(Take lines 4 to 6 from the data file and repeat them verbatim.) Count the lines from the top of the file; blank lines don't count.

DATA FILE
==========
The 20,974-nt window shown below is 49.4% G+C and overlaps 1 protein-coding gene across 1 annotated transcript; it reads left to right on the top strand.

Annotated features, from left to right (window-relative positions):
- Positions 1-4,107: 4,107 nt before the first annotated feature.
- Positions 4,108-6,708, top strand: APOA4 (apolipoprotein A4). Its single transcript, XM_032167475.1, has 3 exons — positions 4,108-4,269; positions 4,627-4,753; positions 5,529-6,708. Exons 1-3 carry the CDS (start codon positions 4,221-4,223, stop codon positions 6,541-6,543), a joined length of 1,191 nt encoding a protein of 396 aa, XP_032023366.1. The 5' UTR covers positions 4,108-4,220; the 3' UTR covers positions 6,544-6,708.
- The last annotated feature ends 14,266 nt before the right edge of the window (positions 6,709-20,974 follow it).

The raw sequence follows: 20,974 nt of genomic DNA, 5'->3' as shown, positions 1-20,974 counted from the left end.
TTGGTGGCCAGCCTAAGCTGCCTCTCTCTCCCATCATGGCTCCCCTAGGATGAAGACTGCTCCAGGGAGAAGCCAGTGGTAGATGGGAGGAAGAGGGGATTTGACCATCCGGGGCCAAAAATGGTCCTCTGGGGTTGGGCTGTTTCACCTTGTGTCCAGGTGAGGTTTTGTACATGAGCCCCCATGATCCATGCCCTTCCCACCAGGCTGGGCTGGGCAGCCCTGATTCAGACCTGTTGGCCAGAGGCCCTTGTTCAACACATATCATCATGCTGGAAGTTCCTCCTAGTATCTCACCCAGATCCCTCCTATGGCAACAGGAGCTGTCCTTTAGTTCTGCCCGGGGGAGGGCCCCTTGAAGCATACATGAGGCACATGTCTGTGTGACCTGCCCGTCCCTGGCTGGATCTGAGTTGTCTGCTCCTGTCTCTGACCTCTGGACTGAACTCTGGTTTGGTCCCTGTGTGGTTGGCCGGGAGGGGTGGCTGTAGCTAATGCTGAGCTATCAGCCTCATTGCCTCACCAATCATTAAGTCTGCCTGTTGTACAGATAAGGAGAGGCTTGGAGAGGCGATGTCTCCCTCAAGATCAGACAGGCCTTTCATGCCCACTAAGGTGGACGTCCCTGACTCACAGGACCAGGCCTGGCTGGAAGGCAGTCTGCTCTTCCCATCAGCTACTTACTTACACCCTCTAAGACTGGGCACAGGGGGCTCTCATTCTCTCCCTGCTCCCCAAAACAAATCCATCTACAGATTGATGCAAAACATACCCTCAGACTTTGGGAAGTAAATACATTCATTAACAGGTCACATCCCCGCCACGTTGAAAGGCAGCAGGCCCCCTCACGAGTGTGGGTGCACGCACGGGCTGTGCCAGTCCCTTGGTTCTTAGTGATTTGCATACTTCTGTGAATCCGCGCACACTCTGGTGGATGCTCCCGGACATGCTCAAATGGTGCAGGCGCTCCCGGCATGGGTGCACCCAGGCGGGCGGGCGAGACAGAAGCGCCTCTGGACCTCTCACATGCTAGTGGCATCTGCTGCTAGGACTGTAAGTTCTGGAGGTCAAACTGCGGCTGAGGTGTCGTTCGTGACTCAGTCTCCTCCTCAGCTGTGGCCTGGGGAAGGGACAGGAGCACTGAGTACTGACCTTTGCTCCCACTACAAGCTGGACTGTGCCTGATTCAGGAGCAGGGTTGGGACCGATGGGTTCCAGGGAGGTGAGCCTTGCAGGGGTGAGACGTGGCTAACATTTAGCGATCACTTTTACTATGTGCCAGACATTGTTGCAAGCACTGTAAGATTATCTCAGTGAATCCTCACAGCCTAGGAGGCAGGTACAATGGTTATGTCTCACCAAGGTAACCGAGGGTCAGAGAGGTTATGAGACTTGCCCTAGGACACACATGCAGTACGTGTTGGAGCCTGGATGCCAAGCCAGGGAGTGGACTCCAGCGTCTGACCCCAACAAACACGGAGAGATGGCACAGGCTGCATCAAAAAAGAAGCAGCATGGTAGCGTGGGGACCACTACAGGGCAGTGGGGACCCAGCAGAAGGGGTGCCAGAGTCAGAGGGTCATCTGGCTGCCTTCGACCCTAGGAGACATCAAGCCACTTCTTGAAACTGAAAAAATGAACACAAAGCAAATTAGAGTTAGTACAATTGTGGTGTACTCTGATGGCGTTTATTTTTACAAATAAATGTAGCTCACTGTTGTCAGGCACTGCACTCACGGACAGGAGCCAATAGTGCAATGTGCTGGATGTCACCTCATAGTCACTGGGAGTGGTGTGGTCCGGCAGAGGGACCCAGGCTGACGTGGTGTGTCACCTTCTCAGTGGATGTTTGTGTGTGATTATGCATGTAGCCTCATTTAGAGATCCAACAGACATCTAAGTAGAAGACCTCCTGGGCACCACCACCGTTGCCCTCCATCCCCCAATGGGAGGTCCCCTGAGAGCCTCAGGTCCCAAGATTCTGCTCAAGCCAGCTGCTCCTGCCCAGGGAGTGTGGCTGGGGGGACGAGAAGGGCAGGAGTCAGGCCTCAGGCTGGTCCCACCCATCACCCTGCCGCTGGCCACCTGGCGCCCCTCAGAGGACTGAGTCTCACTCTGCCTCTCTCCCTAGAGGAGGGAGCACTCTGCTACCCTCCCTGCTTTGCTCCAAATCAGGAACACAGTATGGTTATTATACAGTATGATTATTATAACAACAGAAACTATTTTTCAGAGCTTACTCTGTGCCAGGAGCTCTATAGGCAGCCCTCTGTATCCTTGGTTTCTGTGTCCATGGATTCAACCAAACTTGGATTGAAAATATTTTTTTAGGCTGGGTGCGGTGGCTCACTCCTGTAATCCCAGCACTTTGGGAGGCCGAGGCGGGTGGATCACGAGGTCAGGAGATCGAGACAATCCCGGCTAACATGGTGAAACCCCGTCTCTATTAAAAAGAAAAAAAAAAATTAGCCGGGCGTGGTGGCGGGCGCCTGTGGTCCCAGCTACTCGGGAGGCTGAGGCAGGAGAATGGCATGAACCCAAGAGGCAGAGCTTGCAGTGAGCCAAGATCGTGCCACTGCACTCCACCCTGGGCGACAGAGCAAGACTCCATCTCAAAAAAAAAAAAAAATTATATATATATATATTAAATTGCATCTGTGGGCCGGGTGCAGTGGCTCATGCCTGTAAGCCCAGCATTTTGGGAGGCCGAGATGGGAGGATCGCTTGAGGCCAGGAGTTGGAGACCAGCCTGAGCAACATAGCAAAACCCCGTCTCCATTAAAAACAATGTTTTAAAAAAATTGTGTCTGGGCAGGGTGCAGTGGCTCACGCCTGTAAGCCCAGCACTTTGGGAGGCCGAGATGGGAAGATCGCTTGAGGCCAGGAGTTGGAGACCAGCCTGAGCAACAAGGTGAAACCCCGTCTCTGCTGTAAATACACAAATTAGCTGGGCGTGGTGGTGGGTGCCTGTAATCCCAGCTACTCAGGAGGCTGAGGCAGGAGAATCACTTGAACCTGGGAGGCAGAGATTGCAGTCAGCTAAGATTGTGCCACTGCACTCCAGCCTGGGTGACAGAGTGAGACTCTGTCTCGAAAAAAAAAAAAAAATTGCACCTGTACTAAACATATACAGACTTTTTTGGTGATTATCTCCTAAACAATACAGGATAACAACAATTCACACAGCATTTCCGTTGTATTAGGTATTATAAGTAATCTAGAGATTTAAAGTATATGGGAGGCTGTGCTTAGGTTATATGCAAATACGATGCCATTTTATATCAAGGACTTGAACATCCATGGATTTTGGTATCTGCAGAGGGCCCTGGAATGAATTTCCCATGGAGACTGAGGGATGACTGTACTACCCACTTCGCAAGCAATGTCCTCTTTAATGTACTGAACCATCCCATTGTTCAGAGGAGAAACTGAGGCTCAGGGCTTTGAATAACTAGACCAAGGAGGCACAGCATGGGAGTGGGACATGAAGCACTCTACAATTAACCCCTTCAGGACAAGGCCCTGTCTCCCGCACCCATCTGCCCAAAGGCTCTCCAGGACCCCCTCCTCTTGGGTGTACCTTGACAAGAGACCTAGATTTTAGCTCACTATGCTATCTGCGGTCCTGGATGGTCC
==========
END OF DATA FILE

- Positions 4,108-6,708, top strand: APOA4 (apolipoprotein A4). Its single transcript, XM_032167475.1, has 3 exons — positions 4,108-4,269; positions 4,627-4,753; positions 5,529-6,708. Exons 1-3 carry the CDS (start codon positions 4,221-4,223, stop codon positions 6,541-6,543), a joined length of 1,191 nt encoding a protein of 396 aa, XP_032023366.1. The 5' UTR covers positions 4,108-4,220; the 3' UTR covers positions 6,544-6,708.
- The last annotated feature ends 14,266 nt before the right edge of the window (positions 6,709-20,974 follow it).

The raw sequence follows: 20,974 nt of genomic DNA, 5'->3' as shown, positions 1-20,974 counted from the left end.